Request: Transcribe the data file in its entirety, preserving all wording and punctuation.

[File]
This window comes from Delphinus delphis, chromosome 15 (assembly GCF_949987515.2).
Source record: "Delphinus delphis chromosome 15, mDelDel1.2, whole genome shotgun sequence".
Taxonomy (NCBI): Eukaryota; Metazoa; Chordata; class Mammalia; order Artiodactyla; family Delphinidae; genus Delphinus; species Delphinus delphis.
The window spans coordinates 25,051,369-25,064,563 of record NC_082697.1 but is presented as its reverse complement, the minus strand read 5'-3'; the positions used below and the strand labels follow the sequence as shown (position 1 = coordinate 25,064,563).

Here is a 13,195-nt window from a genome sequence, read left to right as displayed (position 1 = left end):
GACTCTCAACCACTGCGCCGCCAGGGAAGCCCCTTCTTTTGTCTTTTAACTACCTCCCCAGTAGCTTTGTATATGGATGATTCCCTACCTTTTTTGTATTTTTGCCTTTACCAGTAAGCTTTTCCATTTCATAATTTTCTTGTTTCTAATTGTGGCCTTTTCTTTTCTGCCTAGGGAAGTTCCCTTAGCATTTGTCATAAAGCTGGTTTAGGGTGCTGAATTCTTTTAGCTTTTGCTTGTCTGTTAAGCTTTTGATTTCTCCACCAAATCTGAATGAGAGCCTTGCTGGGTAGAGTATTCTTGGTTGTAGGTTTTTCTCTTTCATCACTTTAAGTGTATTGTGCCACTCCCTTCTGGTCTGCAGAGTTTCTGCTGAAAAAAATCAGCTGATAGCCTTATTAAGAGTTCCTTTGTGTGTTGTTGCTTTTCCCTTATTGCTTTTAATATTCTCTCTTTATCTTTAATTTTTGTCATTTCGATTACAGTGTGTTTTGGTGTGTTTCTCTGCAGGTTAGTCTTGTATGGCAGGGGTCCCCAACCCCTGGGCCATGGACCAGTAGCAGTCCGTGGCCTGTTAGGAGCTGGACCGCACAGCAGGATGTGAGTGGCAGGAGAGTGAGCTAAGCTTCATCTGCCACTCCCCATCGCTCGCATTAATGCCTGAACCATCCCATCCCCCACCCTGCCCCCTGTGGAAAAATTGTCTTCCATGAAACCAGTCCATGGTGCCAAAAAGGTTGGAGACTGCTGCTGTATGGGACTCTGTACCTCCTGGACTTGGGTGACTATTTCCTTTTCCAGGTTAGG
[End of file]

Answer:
This window comes from Delphinus delphis, chromosome 15 (assembly GCF_949987515.2).
Source record: "Delphinus delphis chromosome 15, mDelDel1.2, whole genome shotgun sequence".
Taxonomy (NCBI): Eukaryota; Metazoa; Chordata; class Mammalia; order Artiodactyla; family Delphinidae; genus Delphinus; species Delphinus delphis.
The window spans coordinates 25,051,369-25,064,563 of record NC_082697.1 but is presented as its reverse complement, the minus strand read 5'-3'; the positions used below and the strand labels follow the sequence as shown (position 1 = coordinate 25,064,563).

Here is a 13,195-nt window from a genome sequence, read left to right as displayed (position 1 = left end):
GACTCTCAACCACTGCGCCGCCAGGGAAGCCCCTTCTTTTGTCTTTTAACTACCTCCCCAGTAGCTTTGTATATGGATGATTCCCTACCTTTTTTGTATTTTTGCCTTTACCAGTAAGCTTTTCCATTTCATAATTTTCTTGTTTCTAATTGTGGCCTTTTCTTTTCTGCCTAGGGAAGTTCCCTTAGCATTTGTCATAAAGCTGGTTTAGGGTGCTGAATTCTTTTAGCTTTTGCTTGTCTGTTAAGCTTTTGATTTCTCCACCAAATCTGAATGAGAGCCTTGCTGGGTAGAGTATTCTTGGTTGTAGGTTTTTCTCTTTCATCACTTTAAGTGTATTGTGCCACTCCCTTCTGGTCTGCAGAGTTTCTGCTGAAAAAAATCAGCTGATAGCCTTATTAAGAGTTCCTTTGTGTGTTGTTGCTTTTCCCTTATTGCTTTTAATATTCTCTCTTTATCTTTAATTTTTGTCATTTCGATTACAGTGTGTTTTGGTGTGTTTCTCTGCAGGTTAGTCTTGTATGGCAGGGGTCCCCAACCCCTGGGCCATGGACCAGTAGCAGTCCGTGGCCTGTTAGGAGCTGGACCGCACAGCAGGATGTGAGTGGCAGGAGAGTGAGCTAAGCTTCATCTGCCACTCCCCATCGCTCGCATTAATGCCTGAACCATCCCATCCCCCACCCTGCCCCCTGTGGAAAAATTGTCTTCCATGAAACCAGTCCATGGTGCCAAAAAGGTTGGAGACTGCTGCTGTATGGGACTCTGTACCTCCTGGACTTGGGTGACTATTTCCTTTTCCAGGTTAGG